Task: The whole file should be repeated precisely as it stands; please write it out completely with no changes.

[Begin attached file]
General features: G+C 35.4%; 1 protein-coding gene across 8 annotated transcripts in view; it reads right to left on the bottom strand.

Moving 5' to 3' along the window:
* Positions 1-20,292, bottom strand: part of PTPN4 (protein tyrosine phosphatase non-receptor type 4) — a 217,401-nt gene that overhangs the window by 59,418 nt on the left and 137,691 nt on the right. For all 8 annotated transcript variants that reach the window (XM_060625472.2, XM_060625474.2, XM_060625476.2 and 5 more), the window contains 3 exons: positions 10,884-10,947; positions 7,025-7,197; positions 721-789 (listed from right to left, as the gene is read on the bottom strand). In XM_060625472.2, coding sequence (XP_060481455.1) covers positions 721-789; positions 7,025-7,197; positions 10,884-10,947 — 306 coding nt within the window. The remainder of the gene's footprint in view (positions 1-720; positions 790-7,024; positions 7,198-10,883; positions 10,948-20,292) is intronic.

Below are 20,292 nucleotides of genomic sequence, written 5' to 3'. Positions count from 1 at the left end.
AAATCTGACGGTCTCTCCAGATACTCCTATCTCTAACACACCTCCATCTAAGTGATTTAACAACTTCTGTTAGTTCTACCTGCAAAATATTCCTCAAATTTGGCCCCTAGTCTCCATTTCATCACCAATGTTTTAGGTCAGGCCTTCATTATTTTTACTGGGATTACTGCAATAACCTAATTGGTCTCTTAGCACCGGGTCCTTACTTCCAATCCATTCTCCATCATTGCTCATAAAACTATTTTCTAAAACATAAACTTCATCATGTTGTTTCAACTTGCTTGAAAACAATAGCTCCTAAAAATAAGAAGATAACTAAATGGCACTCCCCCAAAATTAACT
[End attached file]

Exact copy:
General features: G+C 35.4%; 1 protein-coding gene across 8 annotated transcripts in view; it reads right to left on the bottom strand.

Moving 5' to 3' along the window:
* Positions 1-20,292, bottom strand: part of PTPN4 (protein tyrosine phosphatase non-receptor type 4) — a 217,401-nt gene that overhangs the window by 59,418 nt on the left and 137,691 nt on the right. For all 8 annotated transcript variants that reach the window (XM_060625472.2, XM_060625474.2, XM_060625476.2 and 5 more), the window contains 3 exons: positions 10,884-10,947; positions 7,025-7,197; positions 721-789 (listed from right to left, as the gene is read on the bottom strand). In XM_060625472.2, coding sequence (XP_060481455.1) covers positions 721-789; positions 7,025-7,197; positions 10,884-10,947 — 306 coding nt within the window. The remainder of the gene's footprint in view (positions 1-720; positions 790-7,024; positions 7,198-10,883; positions 10,948-20,292) is intronic.

Below are 20,292 nucleotides of genomic sequence, written 5' to 3'. Positions count from 1 at the left end.
AAATCTGACGGTCTCTCCAGATACTCCTATCTCTAACACACCTCCATCTAAGTGATTTAACAACTTCTGTTAGTTCTACCTGCAAAATATTCCTCAAATTTGGCCCCTAGTCTCCATTTCATCACCAATGTTTTAGGTCAGGCCTTCATTATTTTTACTGGGATTACTGCAATAACCTAATTGGTCTCTTAGCACCGGGTCCTTACTTCCAATCCATTCTCCATCATTGCTCATAAAACTATTTTCTAAAACATAAACTTCATCATGTTGTTTCAACTTGCTTGAAAACAATAGCTCCTAAAAATAAGAAGATAACTAAATGGCACTCCCCCAAAATTAACT